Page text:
The Gulf crisis has put the Royal Navy centre stage of world events after Iran seized a UK registered tanker in attempt to ramp up the pressure on Europe to persuade Washington to ease trade sanctions imposed to restrict Tehran’s nuclear ambitions. Last year, President Trump announced that the United States was withdrawing from the Joint Comprehensive Plan of Action (JCPOA), otherwise known as the Iran nuclear deal and imposed additional restrictions on Tehran last year.
The agreement – which was reached by the United States, the United Kingdom, France, Russia, China, and Germany, along with the European Union, in July 2015 – agreed to lift sanctions on Iran and required that the country halt its nuclear program. The move came after Washington accused Tehran of supporting Houthi rebels in Yemen which it claimed are mounting a proxy war for the regime as well as funding Hezbollah in Syria and the Lebanon, which the US administration claims is de-stabilising the Middle East.
But the European Union did not support Trump’s action and clung to the hope that Iran would stick to its side of the bargain. But in May, Tehran revealed it would restart part of the activities prohibited under the landmark 2015 nuclear deal which potentially kills off an agreement that is crucial not just for the nonproliferation regime and for Middle East security.
In total one fifth of the world’s oil, a quarter of its liquified gas trade, worth half a trillion dollars passes through the Strait of Hormuz every year and in May four oil tankers – two Saudi flagged, one Norwegian and one Emirati flagged – were damaged by explosions in the waters of the UAE. An inquiry into the incidents claimed that the explosions were caused by magnetic mines which and had been placed by specialist divers – but only identified the attacker as a state actor.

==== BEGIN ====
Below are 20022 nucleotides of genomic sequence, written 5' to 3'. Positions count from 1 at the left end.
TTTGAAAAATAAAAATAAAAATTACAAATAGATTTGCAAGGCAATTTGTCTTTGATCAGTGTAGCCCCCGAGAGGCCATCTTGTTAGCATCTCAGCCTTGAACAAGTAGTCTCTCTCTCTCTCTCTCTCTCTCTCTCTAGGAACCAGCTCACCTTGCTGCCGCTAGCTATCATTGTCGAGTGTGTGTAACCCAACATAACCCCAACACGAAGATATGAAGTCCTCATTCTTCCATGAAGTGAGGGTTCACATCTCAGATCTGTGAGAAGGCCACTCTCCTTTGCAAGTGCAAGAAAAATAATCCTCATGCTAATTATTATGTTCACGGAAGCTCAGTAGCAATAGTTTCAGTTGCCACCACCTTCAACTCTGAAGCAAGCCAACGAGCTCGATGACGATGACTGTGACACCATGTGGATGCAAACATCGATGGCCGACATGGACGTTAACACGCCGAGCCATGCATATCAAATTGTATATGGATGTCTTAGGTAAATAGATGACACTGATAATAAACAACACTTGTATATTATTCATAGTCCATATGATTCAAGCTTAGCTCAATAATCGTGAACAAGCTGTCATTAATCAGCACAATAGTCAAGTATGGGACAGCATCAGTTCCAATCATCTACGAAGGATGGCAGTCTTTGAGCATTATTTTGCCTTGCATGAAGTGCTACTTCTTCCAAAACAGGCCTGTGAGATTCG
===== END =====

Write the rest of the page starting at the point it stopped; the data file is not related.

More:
The Strait of Hormuz is one of the busiest shipping routes in the world. The narrow 21 mile stretch of water between Iran and the United Arab Emirates is a vital international shipping lane and keeping the Strait open is critical for free passage of international trade. But the region is also a strategic hub, both the US Navy and Royal Navy have permanent bases in the region and now China, which has a logistics port in Djibouti and is now seeking to establish a forward military base at the Pakistan port of Gwadar in the Gulf of Oman.
The escalating crisis in the Gulf soared in June when the UK seized the Iranian oil tanker, Grace 1, off Gibraltar when Royal Marines boarded the vessel. The raid was mounted after it was alleged the shipment was bound for Syria – a breech of EU sanctions. The tanker has since been held at the Rock but in a direct response, the Revolutionary Guard said they would seize a British registered vessel and on 20 July the Stena Impero was boarded and escorted to Banda Abbas, the Iranian naval port in the Strait of Hormuz.
Footage released by Iran shows commandos from Iran’s Revolutionary Guards roping down from a helicopter to take command of the Stena Impero. Her maritime transponder was switched off and fast attack craft escorted the vessel into Iranian waters where she is currently at anchor.
Jeremy Hunt, the Foreign Secretary at the time of the incident, said: “The Stena Impero was seized in Omani waters in clear contravention of international law. It was then forced to sail into Iran. This is totally and utterly unacceptable. Our priority continues to be to find a way to de-escalate the situation. That’s why I reached out to the Iranian Foreign Minister, that’s why due process in Gibraltar continues. But, we need to see due process happening in Iran as well. We need to see the illegal seizing of a British-flagged vessel reversed, we need that ship released, and we continue to be very concerned about the safety and welfare of the 23 crew members.”